Barker’s focus has been on working with a combination of industrial and sculptural materials such as metals, cement and wood – together with collage, painting and craft techniques – to create her own unique forms. Her vision is to approach her sculptures with a lightness of touch that allows something more shifting and corporeal to evolve. More recently, her work has become pared down to the point of frailty – narrow silhouettes that are either free standing, anchored to the wall or with supportive steel structures.
As an artist she is particularly drawn to literary influences. Frieze magazine notes that, “While [her] work is theoretically complex, its formal construction and appearance is deceptively simple. Her sculptures are ciphers, of sorts, for an elaborate and personal narrative comprising mostly late-Victorian and Modernist fiction, poetry and biography.”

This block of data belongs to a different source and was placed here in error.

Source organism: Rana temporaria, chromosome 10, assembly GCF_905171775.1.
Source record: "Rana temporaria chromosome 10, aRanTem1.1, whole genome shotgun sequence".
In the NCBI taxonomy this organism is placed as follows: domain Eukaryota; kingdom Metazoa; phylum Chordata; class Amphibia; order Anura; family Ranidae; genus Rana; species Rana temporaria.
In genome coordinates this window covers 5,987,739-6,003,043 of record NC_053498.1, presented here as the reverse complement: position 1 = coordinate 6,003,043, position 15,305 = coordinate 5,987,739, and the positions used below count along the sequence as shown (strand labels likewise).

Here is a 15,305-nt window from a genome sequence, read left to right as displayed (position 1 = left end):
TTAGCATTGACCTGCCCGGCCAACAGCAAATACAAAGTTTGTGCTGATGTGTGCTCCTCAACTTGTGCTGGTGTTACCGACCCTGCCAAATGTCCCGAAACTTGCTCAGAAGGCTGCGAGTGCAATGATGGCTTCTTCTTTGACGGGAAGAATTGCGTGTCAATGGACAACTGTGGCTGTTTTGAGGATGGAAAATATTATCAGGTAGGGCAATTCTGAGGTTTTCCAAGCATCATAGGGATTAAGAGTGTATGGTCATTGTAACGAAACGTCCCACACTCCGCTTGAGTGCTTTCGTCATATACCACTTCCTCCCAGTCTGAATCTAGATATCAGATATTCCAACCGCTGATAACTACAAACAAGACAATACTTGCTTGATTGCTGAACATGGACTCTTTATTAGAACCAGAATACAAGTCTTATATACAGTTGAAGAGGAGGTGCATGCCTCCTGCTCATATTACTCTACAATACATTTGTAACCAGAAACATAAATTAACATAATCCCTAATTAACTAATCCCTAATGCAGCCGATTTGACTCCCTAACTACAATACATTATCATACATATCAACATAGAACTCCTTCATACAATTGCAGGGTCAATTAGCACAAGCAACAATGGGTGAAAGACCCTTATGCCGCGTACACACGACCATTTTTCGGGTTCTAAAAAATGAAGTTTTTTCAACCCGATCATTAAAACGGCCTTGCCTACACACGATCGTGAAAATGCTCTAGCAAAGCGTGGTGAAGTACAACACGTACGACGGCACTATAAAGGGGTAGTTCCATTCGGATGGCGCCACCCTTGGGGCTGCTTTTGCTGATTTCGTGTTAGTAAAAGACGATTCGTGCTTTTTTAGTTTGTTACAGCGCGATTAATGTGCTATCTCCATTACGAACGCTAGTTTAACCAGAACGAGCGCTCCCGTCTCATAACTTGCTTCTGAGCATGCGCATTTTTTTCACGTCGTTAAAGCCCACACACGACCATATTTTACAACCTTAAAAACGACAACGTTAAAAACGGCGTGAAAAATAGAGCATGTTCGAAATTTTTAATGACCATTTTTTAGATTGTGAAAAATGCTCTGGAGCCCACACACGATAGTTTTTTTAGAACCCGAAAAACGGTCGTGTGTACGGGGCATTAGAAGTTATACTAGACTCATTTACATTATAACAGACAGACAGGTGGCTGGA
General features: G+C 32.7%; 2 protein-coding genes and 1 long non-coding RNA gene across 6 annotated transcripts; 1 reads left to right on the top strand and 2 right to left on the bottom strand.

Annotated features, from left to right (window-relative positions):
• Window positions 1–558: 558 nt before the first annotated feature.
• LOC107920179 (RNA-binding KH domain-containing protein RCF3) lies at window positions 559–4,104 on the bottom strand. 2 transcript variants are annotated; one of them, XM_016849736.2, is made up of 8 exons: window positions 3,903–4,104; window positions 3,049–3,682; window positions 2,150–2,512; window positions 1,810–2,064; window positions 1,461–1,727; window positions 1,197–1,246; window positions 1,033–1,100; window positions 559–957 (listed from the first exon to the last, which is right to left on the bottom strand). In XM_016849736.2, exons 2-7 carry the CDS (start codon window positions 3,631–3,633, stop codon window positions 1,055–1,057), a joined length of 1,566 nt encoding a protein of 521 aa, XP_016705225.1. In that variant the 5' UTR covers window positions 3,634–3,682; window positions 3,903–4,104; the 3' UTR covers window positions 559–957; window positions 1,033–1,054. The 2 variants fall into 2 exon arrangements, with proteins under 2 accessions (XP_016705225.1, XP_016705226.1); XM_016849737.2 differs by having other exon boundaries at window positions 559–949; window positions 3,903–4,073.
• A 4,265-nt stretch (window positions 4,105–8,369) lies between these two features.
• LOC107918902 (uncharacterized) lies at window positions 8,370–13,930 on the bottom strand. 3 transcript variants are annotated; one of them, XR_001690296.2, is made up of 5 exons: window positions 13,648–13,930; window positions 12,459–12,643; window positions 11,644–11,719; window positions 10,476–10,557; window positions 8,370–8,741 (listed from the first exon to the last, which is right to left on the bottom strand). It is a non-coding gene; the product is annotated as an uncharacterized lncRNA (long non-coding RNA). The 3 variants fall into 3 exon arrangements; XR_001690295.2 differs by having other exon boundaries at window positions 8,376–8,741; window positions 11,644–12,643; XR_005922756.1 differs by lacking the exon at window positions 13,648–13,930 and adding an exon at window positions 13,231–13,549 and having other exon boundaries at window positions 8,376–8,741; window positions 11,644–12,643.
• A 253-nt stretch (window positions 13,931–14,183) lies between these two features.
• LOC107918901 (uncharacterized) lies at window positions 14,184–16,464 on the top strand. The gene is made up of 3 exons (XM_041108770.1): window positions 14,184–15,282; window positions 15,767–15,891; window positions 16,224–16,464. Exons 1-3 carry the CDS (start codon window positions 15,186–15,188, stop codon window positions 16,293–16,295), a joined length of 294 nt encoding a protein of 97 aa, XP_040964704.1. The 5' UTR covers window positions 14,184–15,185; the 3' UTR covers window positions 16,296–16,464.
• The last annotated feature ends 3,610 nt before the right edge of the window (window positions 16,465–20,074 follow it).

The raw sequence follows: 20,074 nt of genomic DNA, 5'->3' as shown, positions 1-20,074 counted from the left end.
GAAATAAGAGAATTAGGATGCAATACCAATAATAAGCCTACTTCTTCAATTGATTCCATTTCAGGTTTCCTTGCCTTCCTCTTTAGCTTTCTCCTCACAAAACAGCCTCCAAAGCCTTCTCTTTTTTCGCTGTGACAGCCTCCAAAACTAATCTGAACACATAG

Conceptions of what a room is and means are also a powerful theme. Reviewing her 2010 exhibition Images in Scotland on Sunday, Moira Jeffrey observes that her show “explicitly refers to the idea of a room: that space, both literal and metaphoric, that Virginia Woolf insisted every woman must have if she were to pursue a creative life”.
A current influence in her work is Katharine Mansfield’s 1918 short story, Prelude, in which a mysterious and sublime aloe plant exerts a mysterious, enthralling power over its viewers. “I want to further investigate gardens and plants as a metaphor in my work,” says Barker.